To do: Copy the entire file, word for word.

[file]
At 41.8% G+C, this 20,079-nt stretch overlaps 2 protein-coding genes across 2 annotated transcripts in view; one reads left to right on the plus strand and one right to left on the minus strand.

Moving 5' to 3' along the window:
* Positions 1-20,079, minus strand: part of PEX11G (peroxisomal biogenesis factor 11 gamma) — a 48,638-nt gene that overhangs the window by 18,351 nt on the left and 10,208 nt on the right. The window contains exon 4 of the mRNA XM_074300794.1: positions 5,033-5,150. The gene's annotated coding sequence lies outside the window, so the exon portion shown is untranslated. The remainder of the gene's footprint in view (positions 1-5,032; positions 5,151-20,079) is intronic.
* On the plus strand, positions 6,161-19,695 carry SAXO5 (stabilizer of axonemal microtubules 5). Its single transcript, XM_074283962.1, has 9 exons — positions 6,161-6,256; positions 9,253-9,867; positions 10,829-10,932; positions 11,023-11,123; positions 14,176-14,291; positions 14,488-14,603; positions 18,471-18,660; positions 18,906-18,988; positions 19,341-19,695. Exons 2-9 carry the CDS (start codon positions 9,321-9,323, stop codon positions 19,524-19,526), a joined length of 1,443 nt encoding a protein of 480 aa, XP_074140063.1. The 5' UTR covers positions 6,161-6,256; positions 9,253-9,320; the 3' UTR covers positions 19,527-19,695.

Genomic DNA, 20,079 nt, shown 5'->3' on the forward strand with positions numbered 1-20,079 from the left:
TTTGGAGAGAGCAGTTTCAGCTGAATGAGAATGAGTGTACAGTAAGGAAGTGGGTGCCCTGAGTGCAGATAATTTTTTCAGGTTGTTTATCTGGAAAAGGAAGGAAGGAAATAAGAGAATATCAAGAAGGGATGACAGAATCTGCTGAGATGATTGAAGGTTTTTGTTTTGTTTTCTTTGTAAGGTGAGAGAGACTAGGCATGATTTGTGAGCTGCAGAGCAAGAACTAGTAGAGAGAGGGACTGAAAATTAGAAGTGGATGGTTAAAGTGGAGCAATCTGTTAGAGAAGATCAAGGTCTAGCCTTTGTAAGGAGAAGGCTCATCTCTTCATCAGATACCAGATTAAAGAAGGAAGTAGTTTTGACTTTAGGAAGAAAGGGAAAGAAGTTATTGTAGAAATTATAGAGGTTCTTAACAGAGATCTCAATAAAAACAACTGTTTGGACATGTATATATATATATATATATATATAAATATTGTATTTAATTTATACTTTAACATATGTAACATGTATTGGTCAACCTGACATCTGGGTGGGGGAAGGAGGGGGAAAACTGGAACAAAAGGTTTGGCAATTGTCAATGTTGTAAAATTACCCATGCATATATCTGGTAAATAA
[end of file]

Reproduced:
At 41.8% G+C, this 20,079-nt stretch overlaps 2 protein-coding genes across 2 annotated transcripts in view; one reads left to right on the plus strand and one right to left on the minus strand.

Moving 5' to 3' along the window:
* Positions 1-20,079, minus strand: part of PEX11G (peroxisomal biogenesis factor 11 gamma) — a 48,638-nt gene that overhangs the window by 18,351 nt on the left and 10,208 nt on the right. The window contains exon 4 of the mRNA XM_074300794.1: positions 5,033-5,150. The gene's annotated coding sequence lies outside the window, so the exon portion shown is untranslated. The remainder of the gene's footprint in view (positions 1-5,032; positions 5,151-20,079) is intronic.
* On the plus strand, positions 6,161-19,695 carry SAXO5 (stabilizer of axonemal microtubules 5). Its single transcript, XM_074283962.1, has 9 exons — positions 6,161-6,256; positions 9,253-9,867; positions 10,829-10,932; positions 11,023-11,123; positions 14,176-14,291; positions 14,488-14,603; positions 18,471-18,660; positions 18,906-18,988; positions 19,341-19,695. Exons 2-9 carry the CDS (start codon positions 9,321-9,323, stop codon positions 19,524-19,526), a joined length of 1,443 nt encoding a protein of 480 aa, XP_074140063.1. The 5' UTR covers positions 6,161-6,256; positions 9,253-9,320; the 3' UTR covers positions 19,527-19,695.

Genomic DNA, 20,079 nt, shown 5'->3' on the forward strand with positions numbered 1-20,079 from the left:
TTTGGAGAGAGCAGTTTCAGCTGAATGAGAATGAGTGTACAGTAAGGAAGTGGGTGCCCTGAGTGCAGATAATTTTTTCAGGTTGTTTATCTGGAAAAGGAAGGAAGGAAATAAGAGAATATCAAGAAGGGATGACAGAATCTGCTGAGATGATTGAAGGTTTTTGTTTTGTTTTCTTTGTAAGGTGAGAGAGACTAGGCATGATTTGTGAGCTGCAGAGCAAGAACTAGTAGAGAGAGGGACTGAAAATTAGAAGTGGATGGTTAAAGTGGAGCAATCTGTTAGAGAAGATCAAGGTCTAGCCTTTGTAAGGAGAAGGCTCATCTCTTCATCAGATACCAGATTAAAGAAGGAAGTAGTTTTGACTTTAGGAAGAAAGGGAAAGAAGTTATTGTAGAAATTATAGAGGTTCTTAACAGAGATCTCAATAAAAACAACTGTTTGGACATGTATATATATATATATATATATATAAATATTGTATTTAATTTATACTTTAACATATGTAACATGTATTGGTCAACCTGACATCTGGGTGGGGGAAGGAGGGGGAAAACTGGAACAAAAGGTTTGGCAATTGTCAATGTTGTAAAATTACCCATGCATATATCTGGTAAATAA